[Spencer's "On Manners and Fashion" originally appeared in the April 1854 Westminster Review. This text has comes from the Project Gutenberg online version of the Everyman edition — George P. Landow]

Decorated initial T

he "party of order" repeat their charge against the rebel, that he is sacrificing the feelings of others to the gratification of his own wilfulness, he replies once for all that they cheat themselves by misstatements. He accuses them of being so despotic, that, not content with being masters over their own ways and habits, they would be masters over his also; and grumble because he will not let them. He merely asks the same freedom which they exercise; they, however, propose to regulate his course as well as their own—to cut and clip his mode of life into agreement with their approved pattern; and then charge him with wilfulness and selfishness, because he does not quietly submit! He warns them that he shall resist, nevertheless; and that he shall do so, not only for the assertion of his own independence, but for their good. He tells them that they are slaves, and know it not; that they are shackled, and kiss their chains; that they have lived all their days in prison, and complain at the walls being broken down. He says he must persevere, however, with a view to his own release; and in spite of their present expostulations, he prophesies that when they have recovered from the fright which the prospect of freedom produces, they will thank him for aiding in their emancipation.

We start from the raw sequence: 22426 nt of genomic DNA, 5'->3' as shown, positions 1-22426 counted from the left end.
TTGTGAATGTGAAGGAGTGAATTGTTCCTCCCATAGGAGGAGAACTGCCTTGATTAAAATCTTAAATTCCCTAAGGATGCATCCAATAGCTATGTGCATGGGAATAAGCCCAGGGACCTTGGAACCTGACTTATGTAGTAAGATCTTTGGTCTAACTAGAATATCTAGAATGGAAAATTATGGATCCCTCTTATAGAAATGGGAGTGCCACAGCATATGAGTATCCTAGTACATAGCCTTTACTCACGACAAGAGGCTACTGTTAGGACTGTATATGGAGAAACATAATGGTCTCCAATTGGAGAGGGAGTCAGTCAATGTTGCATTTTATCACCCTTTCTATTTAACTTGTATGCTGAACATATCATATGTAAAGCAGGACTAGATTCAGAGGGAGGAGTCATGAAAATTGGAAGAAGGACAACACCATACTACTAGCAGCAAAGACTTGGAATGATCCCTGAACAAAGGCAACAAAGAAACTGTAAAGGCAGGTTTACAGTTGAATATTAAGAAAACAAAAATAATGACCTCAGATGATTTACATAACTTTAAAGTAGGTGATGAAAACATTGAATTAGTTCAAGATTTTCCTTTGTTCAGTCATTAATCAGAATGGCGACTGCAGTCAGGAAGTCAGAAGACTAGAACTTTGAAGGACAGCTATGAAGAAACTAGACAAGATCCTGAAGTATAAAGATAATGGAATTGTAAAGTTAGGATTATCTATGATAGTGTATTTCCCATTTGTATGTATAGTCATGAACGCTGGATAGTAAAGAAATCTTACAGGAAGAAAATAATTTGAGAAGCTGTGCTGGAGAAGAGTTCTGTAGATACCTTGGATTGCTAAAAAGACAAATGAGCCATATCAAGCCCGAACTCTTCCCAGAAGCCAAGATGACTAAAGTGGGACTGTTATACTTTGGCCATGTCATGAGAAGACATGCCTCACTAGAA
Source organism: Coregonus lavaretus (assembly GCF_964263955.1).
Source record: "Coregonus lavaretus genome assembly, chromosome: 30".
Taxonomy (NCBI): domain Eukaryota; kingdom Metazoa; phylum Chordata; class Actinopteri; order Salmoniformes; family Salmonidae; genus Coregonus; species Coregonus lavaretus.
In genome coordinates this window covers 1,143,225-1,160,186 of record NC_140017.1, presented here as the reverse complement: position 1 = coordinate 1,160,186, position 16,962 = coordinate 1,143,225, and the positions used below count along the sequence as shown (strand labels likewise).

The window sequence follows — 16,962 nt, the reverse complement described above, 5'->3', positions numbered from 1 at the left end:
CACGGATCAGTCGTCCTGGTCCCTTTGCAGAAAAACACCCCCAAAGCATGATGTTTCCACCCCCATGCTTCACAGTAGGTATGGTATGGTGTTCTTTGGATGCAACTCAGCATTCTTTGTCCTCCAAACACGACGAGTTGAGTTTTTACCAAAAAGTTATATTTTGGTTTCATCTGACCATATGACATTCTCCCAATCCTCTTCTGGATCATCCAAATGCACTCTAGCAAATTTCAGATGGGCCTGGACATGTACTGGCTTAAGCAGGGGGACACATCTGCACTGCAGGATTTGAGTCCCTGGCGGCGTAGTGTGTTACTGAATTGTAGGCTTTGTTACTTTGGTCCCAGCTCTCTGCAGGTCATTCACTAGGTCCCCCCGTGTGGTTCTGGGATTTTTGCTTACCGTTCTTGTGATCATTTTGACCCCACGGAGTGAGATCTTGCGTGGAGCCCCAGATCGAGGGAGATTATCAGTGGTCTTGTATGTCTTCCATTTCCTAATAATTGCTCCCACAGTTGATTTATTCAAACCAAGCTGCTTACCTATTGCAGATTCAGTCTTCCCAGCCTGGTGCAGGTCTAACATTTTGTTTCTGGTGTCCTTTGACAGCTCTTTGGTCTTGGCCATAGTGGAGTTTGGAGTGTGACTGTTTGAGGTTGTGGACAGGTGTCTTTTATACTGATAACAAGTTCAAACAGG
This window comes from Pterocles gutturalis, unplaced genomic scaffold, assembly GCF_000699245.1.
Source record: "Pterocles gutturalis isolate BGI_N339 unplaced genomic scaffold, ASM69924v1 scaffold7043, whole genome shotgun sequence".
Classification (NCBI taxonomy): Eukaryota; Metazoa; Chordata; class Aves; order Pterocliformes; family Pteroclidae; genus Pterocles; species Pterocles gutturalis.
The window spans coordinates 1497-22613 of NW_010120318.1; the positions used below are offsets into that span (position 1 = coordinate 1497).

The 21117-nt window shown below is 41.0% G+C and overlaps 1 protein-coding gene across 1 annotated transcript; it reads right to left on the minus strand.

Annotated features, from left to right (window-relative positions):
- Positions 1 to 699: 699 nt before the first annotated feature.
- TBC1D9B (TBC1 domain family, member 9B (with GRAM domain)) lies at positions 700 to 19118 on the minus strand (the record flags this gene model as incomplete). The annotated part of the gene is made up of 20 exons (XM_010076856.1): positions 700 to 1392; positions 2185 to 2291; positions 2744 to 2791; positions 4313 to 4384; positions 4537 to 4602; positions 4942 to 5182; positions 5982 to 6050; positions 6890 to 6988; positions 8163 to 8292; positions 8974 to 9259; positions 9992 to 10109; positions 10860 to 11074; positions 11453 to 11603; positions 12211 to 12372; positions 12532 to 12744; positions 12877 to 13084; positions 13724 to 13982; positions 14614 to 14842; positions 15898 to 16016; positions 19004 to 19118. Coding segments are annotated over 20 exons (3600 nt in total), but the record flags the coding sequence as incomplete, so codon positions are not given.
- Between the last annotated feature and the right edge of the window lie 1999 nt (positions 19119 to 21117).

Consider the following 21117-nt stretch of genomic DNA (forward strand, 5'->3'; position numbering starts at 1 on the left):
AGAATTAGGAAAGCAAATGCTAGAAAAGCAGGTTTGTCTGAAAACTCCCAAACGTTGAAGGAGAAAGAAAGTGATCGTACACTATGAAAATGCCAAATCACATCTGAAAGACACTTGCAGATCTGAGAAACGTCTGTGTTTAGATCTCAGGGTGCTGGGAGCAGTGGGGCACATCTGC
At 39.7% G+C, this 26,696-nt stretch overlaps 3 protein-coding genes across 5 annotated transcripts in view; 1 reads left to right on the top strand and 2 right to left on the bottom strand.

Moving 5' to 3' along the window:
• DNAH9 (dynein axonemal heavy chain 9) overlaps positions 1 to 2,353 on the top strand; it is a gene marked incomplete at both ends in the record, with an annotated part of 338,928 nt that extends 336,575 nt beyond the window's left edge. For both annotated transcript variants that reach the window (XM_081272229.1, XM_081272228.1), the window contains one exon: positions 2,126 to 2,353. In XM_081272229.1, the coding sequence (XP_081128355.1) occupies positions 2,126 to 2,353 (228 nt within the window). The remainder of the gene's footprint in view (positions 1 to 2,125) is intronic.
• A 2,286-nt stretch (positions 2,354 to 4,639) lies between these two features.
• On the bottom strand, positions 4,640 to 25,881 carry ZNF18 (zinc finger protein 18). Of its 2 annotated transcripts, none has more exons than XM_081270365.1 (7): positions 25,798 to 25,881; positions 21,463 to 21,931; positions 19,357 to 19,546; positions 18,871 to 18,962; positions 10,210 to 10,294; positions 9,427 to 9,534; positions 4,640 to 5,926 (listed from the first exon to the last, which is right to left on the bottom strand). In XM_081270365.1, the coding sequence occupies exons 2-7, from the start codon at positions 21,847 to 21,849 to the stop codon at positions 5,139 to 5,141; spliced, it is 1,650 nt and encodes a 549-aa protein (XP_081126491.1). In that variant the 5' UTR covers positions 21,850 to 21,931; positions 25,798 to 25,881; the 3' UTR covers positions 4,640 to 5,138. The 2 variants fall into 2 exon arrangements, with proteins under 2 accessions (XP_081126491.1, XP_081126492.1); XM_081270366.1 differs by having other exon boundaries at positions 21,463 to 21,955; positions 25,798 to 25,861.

Unamiable as seems this find-fault mood, offensive as is this defiant attitude, we must beware of overlooking the truths enunciated, in dislike of the advocacy. It is an unfortunate hindrance to all innovation, that in virtue of their very function, the innovators stand in a position of antagonism; and the disagreeable manners, and sayings, and doings, which this antagonism generates, are commonly associated with the doctrines promulgated. Quite forgetting that whether the thing attacked be good or bad, the combative spirit is necessarily repulsive; and quite forgetting that the toleration of abuses seems amiable merely from its passivity; the mass of men contract a bias against advanced views, and in favour of stationary ones, from intercourse with their respective adherents. "Conservatism," as Emerson says, "is debonnair and social; reform is individual and imperious." And this remains true, however vicious the system conserved, however righteous the reform to be effected. Nay, the indignation of the purists is usually extreme in proportion as the evils to be got rid of are great. The more urgent the required change, the more intemperate is the vehemence of its promoters. Let no one, then, confound with the principles of this social nonconformity the acerbity and the disagreeable self-assertion of those who first display it. [Emphasis added]

Related Materials

References

Spencer, Herbert. "On Manners and Fashion." Essays on Education and Kindred Subjects. London: Dent/Everyman, 1966.


Last modified 17 November 2019